What is it to be human?

Really great think piece on AI and what it is to be human.


What do we mean by “artificial intelligence”? We like to point to the Turing test; but the Turing test includes an all-important Easter Egg: when someone asks Turing’s hypothetical computer to do some arithmetic, the answer it returns is incorrect. An AI might be a cold calculating engine, but if it’s going to imitate human intelligence, it has to make mistakes. Not only can it make mistakes, it can (indeed, must be) be deceptive, misleading, evasive, and arrogant if the situation calls for it.

That’s a problem in itself. Turing’s test doesn’t really get us anywhere. It holds up a mirror: if a machine looks like us (including mistakes and misdirections), we can call it artificially intelligent. That begs the question of what “intelligence” is. We still don’t really know. Is it the ability to perform well on Jeopardy? Is it the ability to win chess matches? These accomplishments help us to define what intelligence isn’t: it’s certainly not the ability to win at chess or Jeopardy, or even to recognize faces or make recommendations. But they don’t help us to determine what intelligence actually is. And if we don’t know what constitutes human intelligence, why are we even talking about artificial intelligence?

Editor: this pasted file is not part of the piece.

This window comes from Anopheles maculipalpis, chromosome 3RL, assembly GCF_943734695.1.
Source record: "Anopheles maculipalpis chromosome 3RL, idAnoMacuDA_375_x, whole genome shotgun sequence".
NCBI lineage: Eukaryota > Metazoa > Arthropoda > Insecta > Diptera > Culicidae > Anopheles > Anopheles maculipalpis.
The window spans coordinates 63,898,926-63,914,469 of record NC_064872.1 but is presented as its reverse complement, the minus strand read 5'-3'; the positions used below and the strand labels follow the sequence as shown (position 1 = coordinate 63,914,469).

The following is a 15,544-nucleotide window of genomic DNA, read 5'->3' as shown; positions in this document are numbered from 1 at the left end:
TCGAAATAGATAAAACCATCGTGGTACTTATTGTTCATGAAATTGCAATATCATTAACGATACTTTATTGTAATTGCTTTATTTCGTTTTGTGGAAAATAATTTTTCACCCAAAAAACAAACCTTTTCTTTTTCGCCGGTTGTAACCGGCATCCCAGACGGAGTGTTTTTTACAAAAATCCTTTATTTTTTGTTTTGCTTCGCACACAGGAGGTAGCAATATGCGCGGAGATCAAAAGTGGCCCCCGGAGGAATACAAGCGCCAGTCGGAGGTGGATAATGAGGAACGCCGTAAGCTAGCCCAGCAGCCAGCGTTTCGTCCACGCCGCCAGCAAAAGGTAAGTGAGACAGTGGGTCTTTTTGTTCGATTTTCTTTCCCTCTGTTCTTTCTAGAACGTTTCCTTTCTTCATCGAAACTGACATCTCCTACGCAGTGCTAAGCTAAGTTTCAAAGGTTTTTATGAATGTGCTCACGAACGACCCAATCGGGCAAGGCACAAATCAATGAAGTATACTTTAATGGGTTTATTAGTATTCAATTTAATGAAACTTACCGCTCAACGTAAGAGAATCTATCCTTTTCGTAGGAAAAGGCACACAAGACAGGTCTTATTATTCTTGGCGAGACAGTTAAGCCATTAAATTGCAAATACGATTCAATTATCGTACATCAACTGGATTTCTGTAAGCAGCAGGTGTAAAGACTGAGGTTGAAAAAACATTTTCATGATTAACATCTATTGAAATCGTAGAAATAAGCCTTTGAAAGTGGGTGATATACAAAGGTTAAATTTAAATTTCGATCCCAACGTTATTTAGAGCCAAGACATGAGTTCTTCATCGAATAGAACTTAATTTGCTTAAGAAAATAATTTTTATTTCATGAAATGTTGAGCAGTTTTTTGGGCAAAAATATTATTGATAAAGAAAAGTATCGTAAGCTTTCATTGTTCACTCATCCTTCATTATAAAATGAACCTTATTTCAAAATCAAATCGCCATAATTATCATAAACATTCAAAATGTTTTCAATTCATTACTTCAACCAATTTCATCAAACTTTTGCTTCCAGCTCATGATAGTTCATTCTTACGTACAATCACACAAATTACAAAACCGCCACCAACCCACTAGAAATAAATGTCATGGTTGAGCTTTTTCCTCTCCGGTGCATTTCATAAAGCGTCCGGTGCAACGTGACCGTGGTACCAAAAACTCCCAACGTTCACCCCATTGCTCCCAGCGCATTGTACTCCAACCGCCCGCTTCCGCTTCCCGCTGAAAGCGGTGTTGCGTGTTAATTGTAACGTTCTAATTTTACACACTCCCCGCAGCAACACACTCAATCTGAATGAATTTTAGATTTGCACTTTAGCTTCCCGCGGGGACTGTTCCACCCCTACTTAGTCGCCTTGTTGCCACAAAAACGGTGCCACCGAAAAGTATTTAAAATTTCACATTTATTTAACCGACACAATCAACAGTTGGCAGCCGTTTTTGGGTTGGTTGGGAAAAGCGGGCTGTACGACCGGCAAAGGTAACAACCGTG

A chunk of text, but pretty much sums it up.

Bottom line, AI is going to take some time to really develop. I suspect that it may not be a black and white case of ‘There it is’. It could well be a case of each time we have some software come close, we simply raise the bar.
I can’t put my finger on it just now, but I recall someone saying the Turing test is about the level of a 4 year old child. Sure, 4 year olds are smart, but really, if that’s the standard for saying AI is here, I’m not sure a bunch of geeks are going to rest there.

Added to the search for AI is the task of simply getting a computer to be a little more flexible in its rule set.
Rather than a simple ‘if the room is empty, turn off the light’, we need something like ‘if someone leaves the room, but another person is walking to the room, leave the light on’. (Weak example, but you (hopefully) get my point).
In other words, most computer code reacts, not predicts.
Even this sort of AI is out of my grasp at the moment.